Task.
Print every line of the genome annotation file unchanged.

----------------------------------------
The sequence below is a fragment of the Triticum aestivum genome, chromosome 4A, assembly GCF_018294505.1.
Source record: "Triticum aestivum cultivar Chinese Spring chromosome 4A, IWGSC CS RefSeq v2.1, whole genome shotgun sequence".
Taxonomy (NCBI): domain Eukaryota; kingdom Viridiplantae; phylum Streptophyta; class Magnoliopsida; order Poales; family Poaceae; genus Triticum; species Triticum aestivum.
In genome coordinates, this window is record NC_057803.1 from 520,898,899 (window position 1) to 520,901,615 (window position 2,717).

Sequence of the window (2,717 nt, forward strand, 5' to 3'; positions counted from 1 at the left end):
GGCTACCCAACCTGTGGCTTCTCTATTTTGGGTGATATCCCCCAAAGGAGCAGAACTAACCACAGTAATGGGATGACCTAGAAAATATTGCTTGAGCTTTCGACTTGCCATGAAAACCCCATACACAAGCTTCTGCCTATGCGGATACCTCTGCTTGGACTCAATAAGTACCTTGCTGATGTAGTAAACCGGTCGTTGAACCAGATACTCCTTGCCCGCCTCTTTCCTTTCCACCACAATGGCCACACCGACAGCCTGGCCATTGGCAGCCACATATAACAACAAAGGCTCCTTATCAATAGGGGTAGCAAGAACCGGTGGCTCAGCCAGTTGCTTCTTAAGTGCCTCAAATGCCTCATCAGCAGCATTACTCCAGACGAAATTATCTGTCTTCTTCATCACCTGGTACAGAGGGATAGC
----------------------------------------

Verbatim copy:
The sequence below is a fragment of the Triticum aestivum genome, chromosome 4A, assembly GCF_018294505.1.
Source record: "Triticum aestivum cultivar Chinese Spring chromosome 4A, IWGSC CS RefSeq v2.1, whole genome shotgun sequence".
Taxonomy (NCBI): domain Eukaryota; kingdom Viridiplantae; phylum Streptophyta; class Magnoliopsida; order Poales; family Poaceae; genus Triticum; species Triticum aestivum.
In genome coordinates, this window is record NC_057803.1 from 520,898,899 (window position 1) to 520,901,615 (window position 2,717).

Sequence of the window (2,717 nt, forward strand, 5' to 3'; positions counted from 1 at the left end):
GGCTACCCAACCTGTGGCTTCTCTATTTTGGGTGATATCCCCCAAAGGAGCAGAACTAACCACAGTAATGGGATGACCTAGAAAATATTGCTTGAGCTTTCGACTTGCCATGAAAACCCCATACACAAGCTTCTGCCTATGCGGATACCTCTGCTTGGACTCAATAAGTACCTTGCTGATGTAGTAAACCGGTCGTTGAACCAGATACTCCTTGCCCGCCTCTTTCCTTTCCACCACAATGGCCACACCGACAGCCTGGCCATTGGCAGCCACATATAACAACAAAGGCTCCTTATCAATAGGGGTAGCAAGAACCGGTGGCTCAGCCAGTTGCTTCTTAAGTGCCTCAAATGCCTCATCAGCAGCATTACTCCAGACGAAATTATCTGTCTTCTTCATCACCTGGTACAGAGGGATAGC